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Prelim and Transitional Years applications ERAS 2013

Discussion in 'Internship' started by afteranesthesia, 06.12.12.

  1. afteranesthesia

    afteranesthesia ASA Member

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    I am totally unsure how many prelim and transitional years to apply to this coming year. I'm trying to think about things like this, because I'm trying to think about money for ERAS + travel expenses etc.

    I'm applying in Anesthesiology with a 240/99 Step 1, some clinical research with hopefully some pubs, should have great letters, really interesting and involved ECs, and I've been told I have a compelling personal statement (dare to dream - who knows, right). Great clinical grades. P/F school, so no rank will show, but I'm hoping I still have a shot at AOA in the fall. Making it my job to kill Step 2.

    I don't want my home program's prelim year, because we really want to leave this area, and I don't like the structure. I'd prefer transitional, but I'm doubting my ability to compete for one. I know they are competitive.

    How many prelim med years should I apply to? Transitional? I just have no idea what kind of number is rational?

    I was thinking I'd apply to 30 anesthesia programs, but mainly because I would like to go to a research-heavy, top-tier, and I am not sure how the chips are going to fall.

    Can anyone give me some insight into the prelim/transitional world?
  2. gasblaster

    gasblaster ASA Member

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    Great specialty choice haha!

    So when you start doing ERAS and deciding on which programs you want to apply to, you'll see that anesthesia (compared to other advanced specialties) has quite the mix of categorical and advanced positions. You'll have programs that are strictly categorical, mostly categorical with a few advanced, mostly advanced with a few categorical, or strictly advanced. Most applicants decide early on whether they prefer a categorical or advanced position, which is all personal preference. For me, I wanted the option of doing an advanced program with a cush intern year so I took applying to TYs and Prelims pretty seriously.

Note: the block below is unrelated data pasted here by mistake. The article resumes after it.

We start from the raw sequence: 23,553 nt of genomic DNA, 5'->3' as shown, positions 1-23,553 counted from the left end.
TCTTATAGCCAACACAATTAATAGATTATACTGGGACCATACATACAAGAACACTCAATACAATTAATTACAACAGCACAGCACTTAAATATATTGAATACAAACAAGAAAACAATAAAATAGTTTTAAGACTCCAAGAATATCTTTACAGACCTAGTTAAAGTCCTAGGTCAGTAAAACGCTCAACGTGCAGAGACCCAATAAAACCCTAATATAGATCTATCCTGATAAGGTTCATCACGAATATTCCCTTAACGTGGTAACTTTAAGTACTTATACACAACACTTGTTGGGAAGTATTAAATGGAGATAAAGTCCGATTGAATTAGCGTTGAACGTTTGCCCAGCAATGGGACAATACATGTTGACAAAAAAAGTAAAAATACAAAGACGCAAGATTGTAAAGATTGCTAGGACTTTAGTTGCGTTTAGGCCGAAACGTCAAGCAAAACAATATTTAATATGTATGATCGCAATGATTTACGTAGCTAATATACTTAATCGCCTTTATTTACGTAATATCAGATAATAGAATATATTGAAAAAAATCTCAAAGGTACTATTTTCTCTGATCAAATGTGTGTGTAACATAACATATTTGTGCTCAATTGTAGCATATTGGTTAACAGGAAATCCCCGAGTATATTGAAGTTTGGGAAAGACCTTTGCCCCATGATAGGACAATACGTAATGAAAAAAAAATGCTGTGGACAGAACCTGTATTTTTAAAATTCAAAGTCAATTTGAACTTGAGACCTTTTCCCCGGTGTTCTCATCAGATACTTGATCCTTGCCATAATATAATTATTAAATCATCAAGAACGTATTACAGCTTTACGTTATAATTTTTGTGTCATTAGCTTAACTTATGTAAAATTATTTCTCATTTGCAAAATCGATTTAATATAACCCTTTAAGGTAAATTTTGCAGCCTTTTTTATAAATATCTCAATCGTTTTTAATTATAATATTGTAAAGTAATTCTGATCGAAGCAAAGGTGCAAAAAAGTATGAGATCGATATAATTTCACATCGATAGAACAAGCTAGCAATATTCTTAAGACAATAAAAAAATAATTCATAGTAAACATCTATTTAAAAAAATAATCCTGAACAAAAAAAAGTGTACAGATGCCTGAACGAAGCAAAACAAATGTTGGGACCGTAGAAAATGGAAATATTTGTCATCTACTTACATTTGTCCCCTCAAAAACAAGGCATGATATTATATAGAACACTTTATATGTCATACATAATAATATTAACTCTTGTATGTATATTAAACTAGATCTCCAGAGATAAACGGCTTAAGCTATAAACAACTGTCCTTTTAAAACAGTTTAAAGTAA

Figuring out how many to apply to all depends on what route you take. If you are going for cush TYs in high-demand locations, then it's going to very competitive and I would definitely recommend applying on the higher end. If you include cush TYs in less popular locations or slightly tougher prelims in the popular locations, then you can probably decrease the total number and will probably be fine matching.

    From my n=1, I applied mostly based on geographical location. I wanted to stay around the area I did med school for personal reasons and luckily there were a fair number of decent TYs and prelims within less than a 2 hour drive. Ended up applying to 11 TYs - 4 of those also had Prelims so I applied to those as well and my home prelim program. Interviewed at 10 TYs and the 5 Prelims. Matched at my #1.

    P.S. 30 anesthesia programs will definitely be good if not more than enough. You should be fine.
  3. RestoreSight

    RestoreSight

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    Above post is pretty good. I think applying to 10 TYs and 5 prelims is probably overkill IMO. I only interviewed at 4 TYs and a couple prelims and matched #1. TYs are competitive, but I think their competitiveness has been inflated a bit. Shoot for around 10 total apps with a few prelim backups and you'll do fine.
  4. glamqueen

    glamqueen

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    Can you guys give me any indication to the TY's or prelim years that are "competitive"? I'm not sure I know which ones are other than taking a stab at some nice places to live...ie. SoCal?